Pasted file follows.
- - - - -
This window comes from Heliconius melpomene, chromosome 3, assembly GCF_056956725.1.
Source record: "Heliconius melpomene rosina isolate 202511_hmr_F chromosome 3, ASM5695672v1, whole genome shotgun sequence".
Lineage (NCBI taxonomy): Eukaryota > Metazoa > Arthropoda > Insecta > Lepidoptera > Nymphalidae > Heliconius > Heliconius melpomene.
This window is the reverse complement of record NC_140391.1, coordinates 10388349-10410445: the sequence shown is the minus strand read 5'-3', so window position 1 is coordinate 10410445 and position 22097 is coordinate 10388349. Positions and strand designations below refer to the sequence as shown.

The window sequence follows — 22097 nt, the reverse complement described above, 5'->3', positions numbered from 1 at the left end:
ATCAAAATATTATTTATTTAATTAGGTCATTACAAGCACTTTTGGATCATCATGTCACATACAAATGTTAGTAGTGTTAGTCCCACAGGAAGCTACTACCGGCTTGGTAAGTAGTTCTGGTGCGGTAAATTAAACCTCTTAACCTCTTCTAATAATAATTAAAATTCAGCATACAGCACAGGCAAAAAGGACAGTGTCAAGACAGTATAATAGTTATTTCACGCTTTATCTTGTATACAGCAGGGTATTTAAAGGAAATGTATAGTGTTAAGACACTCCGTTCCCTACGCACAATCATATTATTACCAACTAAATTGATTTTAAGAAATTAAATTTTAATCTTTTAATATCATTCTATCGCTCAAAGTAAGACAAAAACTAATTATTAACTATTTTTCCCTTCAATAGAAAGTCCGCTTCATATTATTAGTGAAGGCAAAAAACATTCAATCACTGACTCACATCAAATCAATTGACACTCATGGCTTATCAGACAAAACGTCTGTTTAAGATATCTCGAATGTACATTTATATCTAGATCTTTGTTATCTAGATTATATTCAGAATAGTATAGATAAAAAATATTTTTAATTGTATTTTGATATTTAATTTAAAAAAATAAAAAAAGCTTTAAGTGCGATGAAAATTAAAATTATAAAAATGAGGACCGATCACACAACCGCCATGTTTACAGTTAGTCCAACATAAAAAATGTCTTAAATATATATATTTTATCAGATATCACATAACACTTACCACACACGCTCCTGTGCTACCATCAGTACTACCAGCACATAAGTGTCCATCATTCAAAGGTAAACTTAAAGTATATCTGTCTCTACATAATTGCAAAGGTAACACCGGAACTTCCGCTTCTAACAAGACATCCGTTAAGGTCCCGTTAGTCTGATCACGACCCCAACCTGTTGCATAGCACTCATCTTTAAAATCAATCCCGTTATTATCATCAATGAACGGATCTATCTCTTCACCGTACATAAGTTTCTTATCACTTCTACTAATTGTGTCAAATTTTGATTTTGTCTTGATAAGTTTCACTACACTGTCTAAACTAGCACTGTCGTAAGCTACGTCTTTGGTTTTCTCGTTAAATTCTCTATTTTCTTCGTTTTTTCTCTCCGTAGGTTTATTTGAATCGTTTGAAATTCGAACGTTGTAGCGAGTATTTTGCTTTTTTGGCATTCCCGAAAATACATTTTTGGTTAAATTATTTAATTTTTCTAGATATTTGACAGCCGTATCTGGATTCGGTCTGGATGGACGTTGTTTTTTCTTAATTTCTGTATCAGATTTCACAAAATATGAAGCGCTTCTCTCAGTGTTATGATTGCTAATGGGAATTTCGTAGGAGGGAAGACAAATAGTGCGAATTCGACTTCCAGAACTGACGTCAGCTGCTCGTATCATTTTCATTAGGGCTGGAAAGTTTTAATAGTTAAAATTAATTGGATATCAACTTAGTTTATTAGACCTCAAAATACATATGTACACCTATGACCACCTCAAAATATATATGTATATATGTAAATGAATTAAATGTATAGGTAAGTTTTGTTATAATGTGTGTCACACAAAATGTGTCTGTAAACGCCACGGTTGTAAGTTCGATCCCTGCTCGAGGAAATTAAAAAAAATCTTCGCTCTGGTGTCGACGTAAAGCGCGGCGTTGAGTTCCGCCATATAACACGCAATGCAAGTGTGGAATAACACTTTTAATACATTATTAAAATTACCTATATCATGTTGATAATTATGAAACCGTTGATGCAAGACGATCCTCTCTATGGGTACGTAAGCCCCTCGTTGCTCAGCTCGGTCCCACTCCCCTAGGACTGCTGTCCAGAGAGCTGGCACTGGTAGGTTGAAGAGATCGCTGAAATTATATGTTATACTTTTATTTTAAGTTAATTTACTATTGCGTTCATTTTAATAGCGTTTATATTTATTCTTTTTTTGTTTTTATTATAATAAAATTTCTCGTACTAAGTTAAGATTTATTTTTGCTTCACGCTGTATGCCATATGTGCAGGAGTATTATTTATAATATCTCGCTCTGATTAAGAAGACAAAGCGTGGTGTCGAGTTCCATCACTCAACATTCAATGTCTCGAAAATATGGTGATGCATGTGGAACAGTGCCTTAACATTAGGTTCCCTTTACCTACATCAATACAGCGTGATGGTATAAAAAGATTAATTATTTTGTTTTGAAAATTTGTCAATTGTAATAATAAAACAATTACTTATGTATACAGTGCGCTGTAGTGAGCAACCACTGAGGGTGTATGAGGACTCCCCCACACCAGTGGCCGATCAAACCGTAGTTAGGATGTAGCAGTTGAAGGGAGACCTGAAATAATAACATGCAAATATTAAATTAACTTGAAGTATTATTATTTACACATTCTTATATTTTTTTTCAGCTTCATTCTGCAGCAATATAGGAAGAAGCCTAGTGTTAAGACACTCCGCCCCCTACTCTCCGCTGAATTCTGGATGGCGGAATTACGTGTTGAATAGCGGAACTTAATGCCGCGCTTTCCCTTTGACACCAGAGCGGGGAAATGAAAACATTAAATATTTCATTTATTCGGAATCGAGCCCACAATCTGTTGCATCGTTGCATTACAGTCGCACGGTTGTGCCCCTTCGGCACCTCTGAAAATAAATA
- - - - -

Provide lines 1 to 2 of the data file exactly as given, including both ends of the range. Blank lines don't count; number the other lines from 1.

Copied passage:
This window comes from Heliconius melpomene, chromosome 3, assembly GCF_056956725.1.
Source record: "Heliconius melpomene rosina isolate 202511_hmr_F chromosome 3, ASM5695672v1, whole genome shotgun sequence".